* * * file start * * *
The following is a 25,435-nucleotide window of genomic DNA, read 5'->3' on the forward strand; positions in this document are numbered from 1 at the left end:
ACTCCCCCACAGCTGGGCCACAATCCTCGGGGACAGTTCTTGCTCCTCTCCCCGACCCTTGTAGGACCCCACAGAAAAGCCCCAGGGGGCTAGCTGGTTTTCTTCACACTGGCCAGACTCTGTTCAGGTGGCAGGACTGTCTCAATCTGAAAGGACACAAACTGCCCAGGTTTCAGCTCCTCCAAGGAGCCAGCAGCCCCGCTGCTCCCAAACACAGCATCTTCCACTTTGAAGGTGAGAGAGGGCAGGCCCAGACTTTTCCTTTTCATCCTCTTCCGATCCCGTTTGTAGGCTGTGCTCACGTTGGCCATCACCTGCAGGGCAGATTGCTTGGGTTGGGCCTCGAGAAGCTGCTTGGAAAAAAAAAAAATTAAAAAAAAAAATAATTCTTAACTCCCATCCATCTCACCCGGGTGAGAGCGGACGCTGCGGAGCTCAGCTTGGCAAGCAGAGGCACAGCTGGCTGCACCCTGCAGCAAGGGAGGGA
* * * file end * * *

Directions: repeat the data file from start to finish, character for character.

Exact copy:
The following is a 25,435-nucleotide window of genomic DNA, read 5'->3' on the forward strand; positions in this document are numbered from 1 at the left end:
ACTCCCCCACAGCTGGGCCACAATCCTCGGGGACAGTTCTTGCTCCTCTCCCCGACCCTTGTAGGACCCCACAGAAAAGCCCCAGGGGGCTAGCTGGTTTTCTTCACACTGGCCAGACTCTGTTCAGGTGGCAGGACTGTCTCAATCTGAAAGGACACAAACTGCCCAGGTTTCAGCTCCTCCAAGGAGCCAGCAGCCCCGCTGCTCCCAAACACAGCATCTTCCACTTTGAAGGTGAGAGAGGGCAGGCCCAGACTTTTCCTTTTCATCCTCTTCCGATCCCGTTTGTAGGCTGTGCTCACGTTGGCCATCACCTGCAGGGCAGATTGCTTGGGTTGGGCCTCGAGAAGCTGCTTGGAAAAAAAAAAAATTAAAAAAAAAAATAATTCTTAACTCCCATCCATCTCACCCGGGTGAGAGCGGACGCTGCGGAGCTCAGCTTGGCAAGCAGAGGCACAGCTGGCTGCACCCTGCAGCAAGGGAGGGA